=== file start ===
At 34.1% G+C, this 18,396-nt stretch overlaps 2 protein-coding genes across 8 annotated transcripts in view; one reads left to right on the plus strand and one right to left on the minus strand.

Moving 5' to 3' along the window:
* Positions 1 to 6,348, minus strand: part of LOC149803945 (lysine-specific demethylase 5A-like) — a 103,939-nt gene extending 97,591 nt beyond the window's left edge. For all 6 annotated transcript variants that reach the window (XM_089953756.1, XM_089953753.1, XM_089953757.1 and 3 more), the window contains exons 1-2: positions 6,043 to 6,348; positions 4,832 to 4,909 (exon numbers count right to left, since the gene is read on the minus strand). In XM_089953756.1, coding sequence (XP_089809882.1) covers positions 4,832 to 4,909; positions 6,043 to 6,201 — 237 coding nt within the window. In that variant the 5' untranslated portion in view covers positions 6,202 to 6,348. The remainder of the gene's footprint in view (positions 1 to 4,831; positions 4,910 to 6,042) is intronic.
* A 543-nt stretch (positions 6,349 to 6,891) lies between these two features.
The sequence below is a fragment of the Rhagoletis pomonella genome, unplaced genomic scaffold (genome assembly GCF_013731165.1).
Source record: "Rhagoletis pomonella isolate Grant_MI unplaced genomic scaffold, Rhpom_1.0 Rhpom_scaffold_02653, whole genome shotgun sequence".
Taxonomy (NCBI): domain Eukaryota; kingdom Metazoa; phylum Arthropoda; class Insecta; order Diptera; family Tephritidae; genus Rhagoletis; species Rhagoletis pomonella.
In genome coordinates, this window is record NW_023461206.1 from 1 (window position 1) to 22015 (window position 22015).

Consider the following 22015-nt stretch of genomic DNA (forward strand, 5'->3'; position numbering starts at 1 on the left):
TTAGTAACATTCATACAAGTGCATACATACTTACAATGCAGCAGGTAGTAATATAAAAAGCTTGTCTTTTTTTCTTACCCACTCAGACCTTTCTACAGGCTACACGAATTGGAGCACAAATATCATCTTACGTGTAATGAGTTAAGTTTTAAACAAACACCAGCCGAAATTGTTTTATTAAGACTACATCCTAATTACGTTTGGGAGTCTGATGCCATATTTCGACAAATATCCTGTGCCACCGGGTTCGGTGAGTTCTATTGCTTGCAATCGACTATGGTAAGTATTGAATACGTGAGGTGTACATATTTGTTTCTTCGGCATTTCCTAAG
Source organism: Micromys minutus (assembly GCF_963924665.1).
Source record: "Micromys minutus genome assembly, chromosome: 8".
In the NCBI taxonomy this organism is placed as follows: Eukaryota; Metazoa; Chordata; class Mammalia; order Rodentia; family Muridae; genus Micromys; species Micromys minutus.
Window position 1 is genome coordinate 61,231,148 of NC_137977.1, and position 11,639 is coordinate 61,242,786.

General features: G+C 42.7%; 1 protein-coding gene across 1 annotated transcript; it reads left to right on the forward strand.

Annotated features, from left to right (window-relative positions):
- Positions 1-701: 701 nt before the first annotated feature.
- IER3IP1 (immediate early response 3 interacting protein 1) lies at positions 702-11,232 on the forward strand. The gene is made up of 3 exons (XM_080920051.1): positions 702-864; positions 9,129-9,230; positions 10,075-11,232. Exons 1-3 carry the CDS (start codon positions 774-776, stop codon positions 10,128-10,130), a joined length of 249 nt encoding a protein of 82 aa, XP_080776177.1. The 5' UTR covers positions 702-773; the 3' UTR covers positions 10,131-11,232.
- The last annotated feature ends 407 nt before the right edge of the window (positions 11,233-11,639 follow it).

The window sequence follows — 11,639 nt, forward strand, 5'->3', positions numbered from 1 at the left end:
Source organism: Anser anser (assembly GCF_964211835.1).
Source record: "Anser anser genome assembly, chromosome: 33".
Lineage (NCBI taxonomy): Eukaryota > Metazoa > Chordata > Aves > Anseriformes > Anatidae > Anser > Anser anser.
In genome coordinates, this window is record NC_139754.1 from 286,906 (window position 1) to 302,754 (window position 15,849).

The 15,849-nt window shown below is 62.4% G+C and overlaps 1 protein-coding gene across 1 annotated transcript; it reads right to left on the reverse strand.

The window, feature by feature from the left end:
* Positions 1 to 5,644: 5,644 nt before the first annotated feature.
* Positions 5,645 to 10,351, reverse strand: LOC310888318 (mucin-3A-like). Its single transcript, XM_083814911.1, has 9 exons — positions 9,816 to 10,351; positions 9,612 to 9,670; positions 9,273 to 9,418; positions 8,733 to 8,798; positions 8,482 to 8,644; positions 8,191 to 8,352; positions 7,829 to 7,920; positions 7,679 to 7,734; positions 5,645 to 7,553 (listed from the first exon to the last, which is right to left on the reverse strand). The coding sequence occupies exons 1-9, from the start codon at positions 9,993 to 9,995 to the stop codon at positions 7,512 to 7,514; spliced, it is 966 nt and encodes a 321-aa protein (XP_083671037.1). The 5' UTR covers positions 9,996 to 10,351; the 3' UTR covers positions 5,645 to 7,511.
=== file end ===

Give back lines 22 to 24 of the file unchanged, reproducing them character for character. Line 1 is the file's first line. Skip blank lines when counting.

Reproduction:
Source record: "Anser anser genome assembly, chromosome: 33".
Lineage (NCBI taxonomy): Eukaryota > Metazoa > Chordata > Aves > Anseriformes > Anatidae > Anser > Anser anser.
In genome coordinates, this window is record NC_139754.1 from 286,906 (window position 1) to 302,754 (window position 15,849).